The Great Happiness Space: Tale of an Osaka Love Thief
Director: Jake Clennell
Running time: 75 min.
Reviewed by Chris MaGee
When I was tooling around Osaka in 2006 I kept seeing these elaborately done up young men, stick thin, usually wearing black and with their bleached hair done up to look like David Bowie circa 1972. My ex-wife and I kept calling them “rock stars”, because that’s what they looked like. We didn’t know if they were gang members, fashion victims… or real rock stars. A year later when I was wandering through a local Blockbuster Video I saw a DVD with one of these very young men on the cover and it turns out that they were none of the above. Documentary filmmaker made these glamorous-looking guys the subject of his first film, “The Great Happiness Space: Tales of an Osaka Love Thief” (2006, by first time documentary filmmaker Jake Clennell) . I’m sure you’ve heard of Japanese hostess clubs, but have you heard of host clubs? Because that’s what these young men were/ are: male hosts.
The film centers around one particular club, Café Rakkyo, and its manager Issei, a young man older than his twenty or so years. He heads up a stable of androgynous pretty boys who each have their own stable of pretty young women who return to the club night after night to fulfill some elaborate romance fantasy. These women also pay top dollar for the privilege shelling out tens of thousands of yen a night (including $500 on pitchers filled with champagne and glow in the dark ice cubes) to feel that they are the special lady of their chosen host. The reality is of course something radically different: we watch Issei and his employees jumping from table to private booth in Rakkyo juggling women and “heartfelt” conversations like spinning plates. They’re very good at what they do too, seeing that many of the male hosts harbor a strong dislike for their clients who not only take an emotional toll on them, but a physical one. Issei explains how the hours and hours of drinking obscene amounts of alcohol has him throwing up blood, “My liver’s f**ked,” he tells Clennell.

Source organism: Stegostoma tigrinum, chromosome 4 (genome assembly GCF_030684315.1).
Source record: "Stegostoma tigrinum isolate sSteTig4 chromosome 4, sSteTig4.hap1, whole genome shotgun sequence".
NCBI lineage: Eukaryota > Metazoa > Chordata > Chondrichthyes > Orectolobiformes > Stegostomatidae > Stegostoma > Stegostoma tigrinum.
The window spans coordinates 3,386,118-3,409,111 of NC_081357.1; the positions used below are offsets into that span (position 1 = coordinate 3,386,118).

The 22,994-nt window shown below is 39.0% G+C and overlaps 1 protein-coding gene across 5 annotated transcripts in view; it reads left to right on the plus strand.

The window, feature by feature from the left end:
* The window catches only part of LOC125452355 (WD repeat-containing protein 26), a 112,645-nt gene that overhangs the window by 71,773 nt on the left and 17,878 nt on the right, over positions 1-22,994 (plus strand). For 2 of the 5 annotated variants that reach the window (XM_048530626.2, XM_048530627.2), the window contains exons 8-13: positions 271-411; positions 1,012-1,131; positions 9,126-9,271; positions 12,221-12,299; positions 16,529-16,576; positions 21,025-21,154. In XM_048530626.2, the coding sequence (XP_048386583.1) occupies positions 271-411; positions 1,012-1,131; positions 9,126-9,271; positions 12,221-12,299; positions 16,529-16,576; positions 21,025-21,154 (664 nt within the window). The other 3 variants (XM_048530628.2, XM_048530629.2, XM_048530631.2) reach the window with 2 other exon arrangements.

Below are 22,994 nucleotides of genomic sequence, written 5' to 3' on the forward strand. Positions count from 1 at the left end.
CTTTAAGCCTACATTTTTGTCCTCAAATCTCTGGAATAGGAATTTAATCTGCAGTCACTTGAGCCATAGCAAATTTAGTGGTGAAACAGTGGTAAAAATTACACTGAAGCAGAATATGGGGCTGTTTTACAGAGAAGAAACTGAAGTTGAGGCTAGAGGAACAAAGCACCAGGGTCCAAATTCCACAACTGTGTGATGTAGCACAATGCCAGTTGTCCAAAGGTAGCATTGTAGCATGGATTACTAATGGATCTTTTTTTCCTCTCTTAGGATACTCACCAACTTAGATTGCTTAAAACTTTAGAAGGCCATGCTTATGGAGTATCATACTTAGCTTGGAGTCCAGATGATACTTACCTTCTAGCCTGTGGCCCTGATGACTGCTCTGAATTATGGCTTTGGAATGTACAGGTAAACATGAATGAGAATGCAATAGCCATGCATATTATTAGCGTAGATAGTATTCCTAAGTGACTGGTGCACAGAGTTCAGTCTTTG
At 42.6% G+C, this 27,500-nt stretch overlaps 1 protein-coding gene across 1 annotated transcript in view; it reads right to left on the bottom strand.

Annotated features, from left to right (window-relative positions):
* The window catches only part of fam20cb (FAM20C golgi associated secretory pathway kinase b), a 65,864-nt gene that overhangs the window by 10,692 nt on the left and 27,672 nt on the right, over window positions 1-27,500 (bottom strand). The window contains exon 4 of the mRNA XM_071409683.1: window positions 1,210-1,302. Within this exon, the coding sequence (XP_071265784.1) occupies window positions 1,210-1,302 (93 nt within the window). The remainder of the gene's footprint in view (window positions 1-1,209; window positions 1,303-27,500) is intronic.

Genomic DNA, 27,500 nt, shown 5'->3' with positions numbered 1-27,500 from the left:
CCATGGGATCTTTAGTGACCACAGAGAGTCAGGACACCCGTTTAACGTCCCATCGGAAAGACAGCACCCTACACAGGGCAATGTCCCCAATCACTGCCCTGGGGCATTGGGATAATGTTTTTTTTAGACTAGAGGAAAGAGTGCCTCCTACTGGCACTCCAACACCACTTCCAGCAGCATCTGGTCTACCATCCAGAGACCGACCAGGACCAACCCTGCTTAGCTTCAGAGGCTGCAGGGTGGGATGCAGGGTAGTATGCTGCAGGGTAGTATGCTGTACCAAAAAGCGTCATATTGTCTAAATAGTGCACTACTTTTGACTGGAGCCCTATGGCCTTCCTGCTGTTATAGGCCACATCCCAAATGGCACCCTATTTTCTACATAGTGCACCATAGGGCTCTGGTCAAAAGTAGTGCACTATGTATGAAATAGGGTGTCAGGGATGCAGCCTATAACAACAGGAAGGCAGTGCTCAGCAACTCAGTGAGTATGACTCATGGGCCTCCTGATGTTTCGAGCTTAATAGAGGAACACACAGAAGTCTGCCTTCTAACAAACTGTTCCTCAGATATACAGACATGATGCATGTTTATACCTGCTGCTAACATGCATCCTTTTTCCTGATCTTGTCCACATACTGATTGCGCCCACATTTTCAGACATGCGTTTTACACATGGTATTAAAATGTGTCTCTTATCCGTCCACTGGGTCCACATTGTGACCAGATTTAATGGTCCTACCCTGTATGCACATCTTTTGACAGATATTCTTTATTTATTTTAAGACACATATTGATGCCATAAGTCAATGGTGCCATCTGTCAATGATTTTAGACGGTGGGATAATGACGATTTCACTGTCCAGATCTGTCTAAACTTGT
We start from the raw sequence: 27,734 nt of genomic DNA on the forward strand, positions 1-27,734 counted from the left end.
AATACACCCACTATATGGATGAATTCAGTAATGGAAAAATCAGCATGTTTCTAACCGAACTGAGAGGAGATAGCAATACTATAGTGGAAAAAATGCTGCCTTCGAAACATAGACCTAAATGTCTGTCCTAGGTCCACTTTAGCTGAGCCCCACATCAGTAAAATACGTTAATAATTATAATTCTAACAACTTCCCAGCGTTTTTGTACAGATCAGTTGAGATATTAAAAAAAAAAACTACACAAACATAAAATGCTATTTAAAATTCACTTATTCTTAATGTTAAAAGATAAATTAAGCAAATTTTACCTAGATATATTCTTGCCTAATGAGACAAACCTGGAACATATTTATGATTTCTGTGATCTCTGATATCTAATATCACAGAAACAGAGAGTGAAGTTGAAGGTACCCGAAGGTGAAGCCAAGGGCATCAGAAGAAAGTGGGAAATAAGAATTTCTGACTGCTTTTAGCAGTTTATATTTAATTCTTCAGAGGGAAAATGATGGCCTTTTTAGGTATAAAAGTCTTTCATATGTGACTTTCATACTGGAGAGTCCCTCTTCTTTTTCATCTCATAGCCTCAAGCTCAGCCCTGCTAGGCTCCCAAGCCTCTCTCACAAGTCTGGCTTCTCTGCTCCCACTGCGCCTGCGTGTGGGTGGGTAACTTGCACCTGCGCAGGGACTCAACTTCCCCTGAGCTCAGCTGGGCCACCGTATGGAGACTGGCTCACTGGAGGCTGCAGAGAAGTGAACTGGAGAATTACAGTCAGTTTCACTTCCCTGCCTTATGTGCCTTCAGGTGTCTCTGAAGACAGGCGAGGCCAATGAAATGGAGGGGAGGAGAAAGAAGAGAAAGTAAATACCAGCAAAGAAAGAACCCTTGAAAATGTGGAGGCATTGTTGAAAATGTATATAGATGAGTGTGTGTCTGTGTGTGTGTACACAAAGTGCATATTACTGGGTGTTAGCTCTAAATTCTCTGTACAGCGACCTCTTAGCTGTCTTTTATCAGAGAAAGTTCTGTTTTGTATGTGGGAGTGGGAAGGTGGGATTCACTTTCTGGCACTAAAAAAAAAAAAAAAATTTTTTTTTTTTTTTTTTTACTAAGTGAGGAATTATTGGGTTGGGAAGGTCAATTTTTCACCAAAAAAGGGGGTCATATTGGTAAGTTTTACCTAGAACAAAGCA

There is quite a twist in “The Great Happiness Space” regarding these female clients, but to reveal it here would be a disservice to these very compelling film. Suffice to say that when it is revealed the whole nature of Café Rakkyo becomes even more tacky and seedy and… well… sad. I have to admit that as I was watching it I couldn’t help going back to Mikio Naruse’s wonderful 1960 film “When a Woman Ascends the Stairs”. For the over forty years that separates that story of a woman trapped in the life of a bar hostess and this documentary you can see that very little has changed in one of the oldest professions in Japan (or in any country for that matter). The two films would make a very interesting double bill.